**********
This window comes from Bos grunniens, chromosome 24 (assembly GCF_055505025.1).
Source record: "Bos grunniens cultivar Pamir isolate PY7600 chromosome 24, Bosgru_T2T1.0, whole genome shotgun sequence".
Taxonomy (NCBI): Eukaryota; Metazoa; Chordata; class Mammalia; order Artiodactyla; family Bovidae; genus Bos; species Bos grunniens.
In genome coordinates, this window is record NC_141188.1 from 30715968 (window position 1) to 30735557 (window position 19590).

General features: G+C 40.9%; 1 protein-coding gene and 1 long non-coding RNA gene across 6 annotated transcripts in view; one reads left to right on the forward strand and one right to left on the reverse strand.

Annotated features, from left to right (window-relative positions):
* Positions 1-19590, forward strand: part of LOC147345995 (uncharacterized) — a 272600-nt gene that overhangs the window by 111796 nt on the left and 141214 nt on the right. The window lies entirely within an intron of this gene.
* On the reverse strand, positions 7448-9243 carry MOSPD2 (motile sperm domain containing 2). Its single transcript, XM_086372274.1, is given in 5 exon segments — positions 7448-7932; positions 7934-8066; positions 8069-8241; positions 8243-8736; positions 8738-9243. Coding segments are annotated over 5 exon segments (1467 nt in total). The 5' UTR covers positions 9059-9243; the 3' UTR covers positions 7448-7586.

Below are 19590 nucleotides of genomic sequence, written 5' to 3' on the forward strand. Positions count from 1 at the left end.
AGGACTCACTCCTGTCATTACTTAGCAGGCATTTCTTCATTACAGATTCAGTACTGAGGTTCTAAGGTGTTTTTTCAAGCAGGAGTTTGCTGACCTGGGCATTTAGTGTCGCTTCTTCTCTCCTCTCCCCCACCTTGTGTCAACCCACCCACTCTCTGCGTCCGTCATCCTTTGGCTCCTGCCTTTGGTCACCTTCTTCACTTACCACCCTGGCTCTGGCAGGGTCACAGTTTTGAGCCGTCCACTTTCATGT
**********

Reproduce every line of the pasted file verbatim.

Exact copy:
This window comes from Bos grunniens, chromosome 24 (assembly GCF_055505025.1).
Source record: "Bos grunniens cultivar Pamir isolate PY7600 chromosome 24, Bosgru_T2T1.0, whole genome shotgun sequence".
Taxonomy (NCBI): Eukaryota; Metazoa; Chordata; class Mammalia; order Artiodactyla; family Bovidae; genus Bos; species Bos grunniens.
In genome coordinates, this window is record NC_141188.1 from 30715968 (window position 1) to 30735557 (window position 19590).

General features: G+C 40.9%; 1 protein-coding gene and 1 long non-coding RNA gene across 6 annotated transcripts in view; one reads left to right on the forward strand and one right to left on the reverse strand.

Annotated features, from left to right (window-relative positions):
* Positions 1-19590, forward strand: part of LOC147345995 (uncharacterized) — a 272600-nt gene that overhangs the window by 111796 nt on the left and 141214 nt on the right. The window lies entirely within an intron of this gene.
* On the reverse strand, positions 7448-9243 carry MOSPD2 (motile sperm domain containing 2). Its single transcript, XM_086372274.1, is given in 5 exon segments — positions 7448-7932; positions 7934-8066; positions 8069-8241; positions 8243-8736; positions 8738-9243. Coding segments are annotated over 5 exon segments (1467 nt in total). The 5' UTR covers positions 9059-9243; the 3' UTR covers positions 7448-7586.

Below are 19590 nucleotides of genomic sequence, written 5' to 3' on the forward strand. Positions count from 1 at the left end.
AGGACTCACTCCTGTCATTACTTAGCAGGCATTTCTTCATTACAGATTCAGTACTGAGGTTCTAAGGTGTTTTTTCAAGCAGGAGTTTGCTGACCTGGGCATTTAGTGTCGCTTCTTCTCTCCTCTCCCCCACCTTGTGTCAACCCACCCACTCTCTGCGTCCGTCATCCTTTGGCTCCTGCCTTTGGTCACCTTCTTCACTTACCACCCTGGCTCTGGCAGGGTCACAGTTTTGAGCCGTCCACTTTCATGT